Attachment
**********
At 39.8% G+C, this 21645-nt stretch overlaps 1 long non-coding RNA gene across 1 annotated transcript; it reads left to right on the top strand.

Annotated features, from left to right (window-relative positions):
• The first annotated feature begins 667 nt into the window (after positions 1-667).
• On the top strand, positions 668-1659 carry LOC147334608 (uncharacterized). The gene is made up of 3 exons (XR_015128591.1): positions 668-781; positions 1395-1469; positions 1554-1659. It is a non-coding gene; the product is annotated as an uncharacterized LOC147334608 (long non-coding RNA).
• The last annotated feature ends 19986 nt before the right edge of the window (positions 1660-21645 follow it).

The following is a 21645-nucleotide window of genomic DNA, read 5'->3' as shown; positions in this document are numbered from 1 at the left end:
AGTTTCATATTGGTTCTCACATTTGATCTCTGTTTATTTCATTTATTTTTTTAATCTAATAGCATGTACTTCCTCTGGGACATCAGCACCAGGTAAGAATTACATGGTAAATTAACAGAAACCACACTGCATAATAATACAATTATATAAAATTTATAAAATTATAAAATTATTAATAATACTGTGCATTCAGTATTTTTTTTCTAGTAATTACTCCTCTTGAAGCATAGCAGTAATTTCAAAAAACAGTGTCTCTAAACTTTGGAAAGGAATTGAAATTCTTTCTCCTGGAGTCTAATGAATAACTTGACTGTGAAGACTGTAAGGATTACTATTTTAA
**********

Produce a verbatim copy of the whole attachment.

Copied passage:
At 39.8% G+C, this 21645-nt stretch overlaps 1 long non-coding RNA gene across 1 annotated transcript; it reads left to right on the top strand.

Annotated features, from left to right (window-relative positions):
• The first annotated feature begins 667 nt into the window (after positions 1-667).
• On the top strand, positions 668-1659 carry LOC147334608 (uncharacterized). The gene is made up of 3 exons (XR_015128591.1): positions 668-781; positions 1395-1469; positions 1554-1659. It is a non-coding gene; the product is annotated as an uncharacterized LOC147334608 (long non-coding RNA).
• The last annotated feature ends 19986 nt before the right edge of the window (positions 1660-21645 follow it).

The following is a 21645-nucleotide window of genomic DNA, read 5'->3' as shown; positions in this document are numbered from 1 at the left end:
AGTTTCATATTGGTTCTCACATTTGATCTCTGTTTATTTCATTTATTTTTTTAATCTAATAGCATGTACTTCCTCTGGGACATCAGCACCAGGTAAGAATTACATGGTAAATTAACAGAAACCACACTGCATAATAATACAATTATATAAAATTTATAAAATTATAAAATTATTAATAATACTGTGCATTCAGTATTTTTTTTCTAGTAATTACTCCTCTTGAAGCATAGCAGTAATTTCAAAAAACAGTGTCTCTAAACTTTGGAAAGGAATTGAAATTCTTTCTCCTGGAGTCTAATGAATAACTTGACTGTGAAGACTGTAAGGATTACTATTTTAA